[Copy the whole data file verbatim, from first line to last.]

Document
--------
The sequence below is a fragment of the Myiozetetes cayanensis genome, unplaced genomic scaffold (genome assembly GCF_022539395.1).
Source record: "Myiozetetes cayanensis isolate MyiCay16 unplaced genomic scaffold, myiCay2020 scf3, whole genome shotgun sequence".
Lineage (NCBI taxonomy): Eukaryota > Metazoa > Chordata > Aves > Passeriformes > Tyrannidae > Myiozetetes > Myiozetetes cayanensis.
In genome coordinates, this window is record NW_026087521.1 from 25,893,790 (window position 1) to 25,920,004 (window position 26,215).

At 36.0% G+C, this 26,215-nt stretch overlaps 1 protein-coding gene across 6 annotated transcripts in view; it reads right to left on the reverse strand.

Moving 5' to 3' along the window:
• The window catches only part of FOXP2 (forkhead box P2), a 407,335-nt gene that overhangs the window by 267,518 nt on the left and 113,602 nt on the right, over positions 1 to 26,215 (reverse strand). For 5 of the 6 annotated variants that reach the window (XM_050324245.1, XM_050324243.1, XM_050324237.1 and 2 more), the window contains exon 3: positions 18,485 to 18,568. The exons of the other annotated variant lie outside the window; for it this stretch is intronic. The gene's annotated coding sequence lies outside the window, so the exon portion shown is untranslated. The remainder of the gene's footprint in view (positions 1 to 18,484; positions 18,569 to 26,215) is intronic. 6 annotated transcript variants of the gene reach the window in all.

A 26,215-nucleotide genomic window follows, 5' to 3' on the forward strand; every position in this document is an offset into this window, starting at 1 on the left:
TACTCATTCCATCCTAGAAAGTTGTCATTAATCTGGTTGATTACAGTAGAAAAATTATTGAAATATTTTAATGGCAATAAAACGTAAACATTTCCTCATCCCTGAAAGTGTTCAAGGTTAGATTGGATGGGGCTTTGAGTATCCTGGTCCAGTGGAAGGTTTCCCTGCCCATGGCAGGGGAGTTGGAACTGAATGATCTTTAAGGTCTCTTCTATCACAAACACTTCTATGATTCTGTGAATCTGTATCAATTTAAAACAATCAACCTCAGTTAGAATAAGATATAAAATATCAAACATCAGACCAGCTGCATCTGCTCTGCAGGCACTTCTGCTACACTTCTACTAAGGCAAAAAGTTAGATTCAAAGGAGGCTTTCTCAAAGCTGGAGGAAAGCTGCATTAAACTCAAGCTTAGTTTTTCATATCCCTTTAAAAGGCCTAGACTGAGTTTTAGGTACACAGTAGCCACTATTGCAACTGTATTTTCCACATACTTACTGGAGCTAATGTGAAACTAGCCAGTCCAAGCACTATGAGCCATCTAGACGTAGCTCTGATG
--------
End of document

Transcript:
The sequence below is a fragment of the Myiozetetes cayanensis genome, unplaced genomic scaffold (genome assembly GCF_022539395.1).
Source record: "Myiozetetes cayanensis isolate MyiCay16 unplaced genomic scaffold, myiCay2020 scf3, whole genome shotgun sequence".
Lineage (NCBI taxonomy): Eukaryota > Metazoa > Chordata > Aves > Passeriformes > Tyrannidae > Myiozetetes > Myiozetetes cayanensis.
In genome coordinates, this window is record NW_026087521.1 from 25,893,790 (window position 1) to 25,920,004 (window position 26,215).

At 36.0% G+C, this 26,215-nt stretch overlaps 1 protein-coding gene across 6 annotated transcripts in view; it reads right to left on the reverse strand.

Moving 5' to 3' along the window:
• The window catches only part of FOXP2 (forkhead box P2), a 407,335-nt gene that overhangs the window by 267,518 nt on the left and 113,602 nt on the right, over positions 1 to 26,215 (reverse strand). For 5 of the 6 annotated variants that reach the window (XM_050324245.1, XM_050324243.1, XM_050324237.1 and 2 more), the window contains exon 3: positions 18,485 to 18,568. The exons of the other annotated variant lie outside the window; for it this stretch is intronic. The gene's annotated coding sequence lies outside the window, so the exon portion shown is untranslated. The remainder of the gene's footprint in view (positions 1 to 18,484; positions 18,569 to 26,215) is intronic. 6 annotated transcript variants of the gene reach the window in all.

A 26,215-nucleotide genomic window follows, 5' to 3' on the forward strand; every position in this document is an offset into this window, starting at 1 on the left:
TACTCATTCCATCCTAGAAAGTTGTCATTAATCTGGTTGATTACAGTAGAAAAATTATTGAAATATTTTAATGGCAATAAAACGTAAACATTTCCTCATCCCTGAAAGTGTTCAAGGTTAGATTGGATGGGGCTTTGAGTATCCTGGTCCAGTGGAAGGTTTCCCTGCCCATGGCAGGGGAGTTGGAACTGAATGATCTTTAAGGTCTCTTCTATCACAAACACTTCTATGATTCTGTGAATCTGTATCAATTTAAAACAATCAACCTCAGTTAGAATAAGATATAAAATATCAAACATCAGACCAGCTGCATCTGCTCTGCAGGCACTTCTGCTACACTTCTACTAAGGCAAAAAGTTAGATTCAAAGGAGGCTTTCTCAAAGCTGGAGGAAAGCTGCATTAAACTCAAGCTTAGTTTTTCATATCCCTTTAAAAGGCCTAGACTGAGTTTTAGGTACACAGTAGCCACTATTGCAACTGTATTTTCCACATACTTACTGGAGCTAATGTGAAACTAGCCAGTCCAAGCACTATGAGCCATCTAGACGTAGCTCTGATG